Monthly Archives: December 2014

Everything Old is Even Older Again

Contra Naomi Klein… dystopian fiction was popular in the 1970s, too:

…Naomi Klein apparently has no idea whatsoever that the 1970s was probably the Golden Age of Dystopian fiction, Eco-collapse edition.  Including, I might add, a lot of overconfident predictions about global warming that never actually happened.  In fact, pretty much none of the things that were worried about then – overpopulation, choking pollution, the loss of every species less hardy than the cockroach, nuclear war, mass famine, running out of oil, running out of water, running out of air, and of course the obligatory dictatorships made up of the authors’ least favorite American social groups – didn’t actually happen, either.

Funny, I noticed this zeitgeist while re-reading some 1970s Larry Niven recently. Overpopulation in particular seems to have been a major theme of 1970s science fiction, much as mainstream SF today obsesses over “global warming”. The only thing new in what Klein notes as a new thing is that the popular dystopias of today involve young adults.

I disagree with Lane, though, in his assessment of The Handmaid’s Tale. It’s not that Atwood’s predictions were spectacularly wrong, it’s that she cast as the implementers of her dystopian future the religion she personally dislikes rather than the religion which actually implements the horrors she predicts in contemporary reality.

Review: Interstellar

Interstellar - GargantuaI’m posting this review of Interstellar, belatedly, because I felt I had to see it again before commenting on its greatness as well as its few shortcomings. There was just too much to absorb and appreciate in one viewing. I’ll be careful with my wording to avoid spoilers.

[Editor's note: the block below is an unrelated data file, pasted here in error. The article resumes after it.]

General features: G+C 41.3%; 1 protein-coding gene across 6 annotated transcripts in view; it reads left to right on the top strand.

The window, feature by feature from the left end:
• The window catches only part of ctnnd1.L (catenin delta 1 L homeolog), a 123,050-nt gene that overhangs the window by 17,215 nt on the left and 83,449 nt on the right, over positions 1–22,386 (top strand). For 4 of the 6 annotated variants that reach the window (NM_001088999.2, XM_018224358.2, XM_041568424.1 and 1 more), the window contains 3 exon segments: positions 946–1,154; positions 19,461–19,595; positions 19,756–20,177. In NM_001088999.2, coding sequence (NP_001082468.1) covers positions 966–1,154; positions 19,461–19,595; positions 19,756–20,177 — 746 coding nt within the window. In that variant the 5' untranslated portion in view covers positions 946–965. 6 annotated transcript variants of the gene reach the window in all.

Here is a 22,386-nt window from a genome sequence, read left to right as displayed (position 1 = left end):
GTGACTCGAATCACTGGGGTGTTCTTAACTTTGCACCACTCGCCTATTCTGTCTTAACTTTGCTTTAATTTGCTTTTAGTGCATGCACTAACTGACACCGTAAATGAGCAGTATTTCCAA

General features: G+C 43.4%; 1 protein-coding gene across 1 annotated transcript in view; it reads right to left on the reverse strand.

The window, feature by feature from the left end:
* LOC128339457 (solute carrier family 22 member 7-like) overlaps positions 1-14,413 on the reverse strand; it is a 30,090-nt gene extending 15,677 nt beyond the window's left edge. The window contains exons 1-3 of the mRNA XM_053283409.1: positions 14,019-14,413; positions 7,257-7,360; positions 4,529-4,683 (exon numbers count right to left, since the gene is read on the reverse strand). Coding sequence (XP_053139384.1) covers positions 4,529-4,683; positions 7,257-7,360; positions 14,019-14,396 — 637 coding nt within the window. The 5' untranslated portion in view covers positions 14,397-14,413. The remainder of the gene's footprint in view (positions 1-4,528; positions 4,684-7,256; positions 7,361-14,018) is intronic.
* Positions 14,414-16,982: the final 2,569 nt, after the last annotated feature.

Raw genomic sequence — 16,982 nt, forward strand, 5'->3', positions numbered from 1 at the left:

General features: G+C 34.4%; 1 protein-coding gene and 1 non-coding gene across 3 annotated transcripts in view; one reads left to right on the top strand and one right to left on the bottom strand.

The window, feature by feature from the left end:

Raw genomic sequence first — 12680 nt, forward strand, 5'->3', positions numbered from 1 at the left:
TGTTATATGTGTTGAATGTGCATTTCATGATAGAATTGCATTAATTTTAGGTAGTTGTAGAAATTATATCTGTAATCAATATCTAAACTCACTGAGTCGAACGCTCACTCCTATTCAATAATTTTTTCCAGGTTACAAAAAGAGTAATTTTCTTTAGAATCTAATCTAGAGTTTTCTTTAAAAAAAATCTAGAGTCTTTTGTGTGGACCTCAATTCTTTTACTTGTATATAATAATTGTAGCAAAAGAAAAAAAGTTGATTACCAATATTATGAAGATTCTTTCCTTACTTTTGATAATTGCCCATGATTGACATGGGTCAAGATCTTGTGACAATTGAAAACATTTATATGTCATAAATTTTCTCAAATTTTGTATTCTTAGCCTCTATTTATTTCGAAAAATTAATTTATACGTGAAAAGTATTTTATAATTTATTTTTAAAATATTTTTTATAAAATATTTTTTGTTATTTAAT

Knowing the basic premise— explorers are searching for a habitable home for humanity to save them from a dying Earth, helped by unknown, advanced “bulk beings” who have opened a wormhole near Saturn for our use—I had initial trepidation that I was in for a Climate Change lecture. That notion was dispelled on the first viewing. Sure there’s a dust-bowl type blight that is wiping out crops and threatening what’s left of mankind; but this is just the impetus—the McGuffin if you will—to provide the urgency that drives the action. Some elements leading up to the climax were a bit too contrived for my taste, but overall it’s a great story with a strong cast, tension, and visuals that won’t let anyone down.  The script is excellent, with the exception of one criticism I’ll go into below.

Unlike so many recent Sci-Fi films, this one consistently makes a case for space exploration and advancement. A particularly powerful and effective scene involves a parent-teacher conference where Cooper has to process the absurdity his daughter’s suspension. Murphy’s transgression? She got into a fight after bringing a non-sanitized textbook to school; one that hadn’t been “corrected” to show that the Apollo landings were an elaborate hoax.

Cooper: You don’t believe we went to the Moon?

Teacher: I believe it was a brilliant piece of propaganda, that the Soviets bankrupted themselves pouring resources into rockets and other useless machines…

Cooper: Useless machines?

Teacher: And if we don’t want a repeat of the excess and wastefulness of the 20th Century then we need to teach our kids about this planet, not tales of leaving it.

Cooper: You know, one of those useless machines they used to make was called an MRI, and if we had one of those left the doctors would have been able to find the cyst in my wife’s brain, before she died instead of afterwards, and then she would’ve been the one sitting here, listening to this instead of me, which would’ve been a good thing because she was always the…calmer one.

Wow, not the kind of thoughtful dialog you expect in a film like this, but most welcome and expertly delivered.  It’s something we were keen to include in In The Shadow of Ares, and what is so often missing from the anti-human, Luddite drivel we’ve come to expect.  The humor is also excellent, particularly the interaction between the humans and robotic character TARS.

Where I was a little let down by the dialog was during the climax where Cooper solves the mystery of the bulk beings.  Cooper works out the details in a conversation TARS that is perfectly set up to avoid exposition, yet ends up feeling like just that.  Complicated conclusions end up being stated more than worked out. This important scene, and the accompanying dialog, could have been extended slightly and improved greatly.  I have my fingers crossed that this is addressed in the Director’s Cut.

While Interstellar is brilliant on so many levels, it’s the human element that really surprised me.  Ultimately it’s a story about our relationships and obligations to those we love, particularly our children.  Two scenes in particular, between Cooper and Murphy, are perhaps the most powerful I have ever seen.